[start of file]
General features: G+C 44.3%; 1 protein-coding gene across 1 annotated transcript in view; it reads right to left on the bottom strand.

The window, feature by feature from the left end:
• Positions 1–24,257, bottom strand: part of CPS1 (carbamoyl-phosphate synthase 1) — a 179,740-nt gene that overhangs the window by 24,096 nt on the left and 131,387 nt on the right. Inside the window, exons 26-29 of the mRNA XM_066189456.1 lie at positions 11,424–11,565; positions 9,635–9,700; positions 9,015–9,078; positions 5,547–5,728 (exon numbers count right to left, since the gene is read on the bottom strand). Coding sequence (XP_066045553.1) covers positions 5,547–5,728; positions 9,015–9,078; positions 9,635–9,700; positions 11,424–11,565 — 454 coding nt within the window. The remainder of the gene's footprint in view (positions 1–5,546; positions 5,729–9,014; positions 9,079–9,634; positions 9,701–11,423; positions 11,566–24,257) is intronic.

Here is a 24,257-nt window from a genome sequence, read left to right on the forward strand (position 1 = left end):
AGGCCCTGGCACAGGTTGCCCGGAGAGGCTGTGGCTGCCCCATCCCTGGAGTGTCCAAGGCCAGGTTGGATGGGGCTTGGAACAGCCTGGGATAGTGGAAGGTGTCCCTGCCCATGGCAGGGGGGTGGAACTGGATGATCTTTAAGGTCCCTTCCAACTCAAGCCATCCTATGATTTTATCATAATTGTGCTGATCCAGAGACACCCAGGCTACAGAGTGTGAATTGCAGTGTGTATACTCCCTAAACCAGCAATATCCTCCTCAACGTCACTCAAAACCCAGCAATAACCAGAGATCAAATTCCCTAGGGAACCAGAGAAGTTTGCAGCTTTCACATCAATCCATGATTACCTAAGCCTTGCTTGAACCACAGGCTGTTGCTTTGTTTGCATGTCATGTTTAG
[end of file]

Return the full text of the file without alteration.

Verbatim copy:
General features: G+C 44.3%; 1 protein-coding gene across 1 annotated transcript in view; it reads right to left on the bottom strand.

The window, feature by feature from the left end:
• Positions 1–24,257, bottom strand: part of CPS1 (carbamoyl-phosphate synthase 1) — a 179,740-nt gene that overhangs the window by 24,096 nt on the left and 131,387 nt on the right. Inside the window, exons 26-29 of the mRNA XM_066189456.1 lie at positions 11,424–11,565; positions 9,635–9,700; positions 9,015–9,078; positions 5,547–5,728 (exon numbers count right to left, since the gene is read on the bottom strand). Coding sequence (XP_066045553.1) covers positions 5,547–5,728; positions 9,015–9,078; positions 9,635–9,700; positions 11,424–11,565 — 454 coding nt within the window. The remainder of the gene's footprint in view (positions 1–5,546; positions 5,729–9,014; positions 9,079–9,634; positions 9,701–11,423; positions 11,566–24,257) is intronic.

Here is a 24,257-nt window from a genome sequence, read left to right on the forward strand (position 1 = left end):
AGGCCCTGGCACAGGTTGCCCGGAGAGGCTGTGGCTGCCCCATCCCTGGAGTGTCCAAGGCCAGGTTGGATGGGGCTTGGAACAGCCTGGGATAGTGGAAGGTGTCCCTGCCCATGGCAGGGGGGTGGAACTGGATGATCTTTAAGGTCCCTTCCAACTCAAGCCATCCTATGATTTTATCATAATTGTGCTGATCCAGAGACACCCAGGCTACAGAGTGTGAATTGCAGTGTGTATACTCCCTAAACCAGCAATATCCTCCTCAACGTCACTCAAAACCCAGCAATAACCAGAGATCAAATTCCCTAGGGAACCAGAGAAGTTTGCAGCTTTCACATCAATCCATGATTACCTAAGCCTTGCTTGAACCACAGGCTGTTGCTTTGTTTGCATGTCATGTTTAG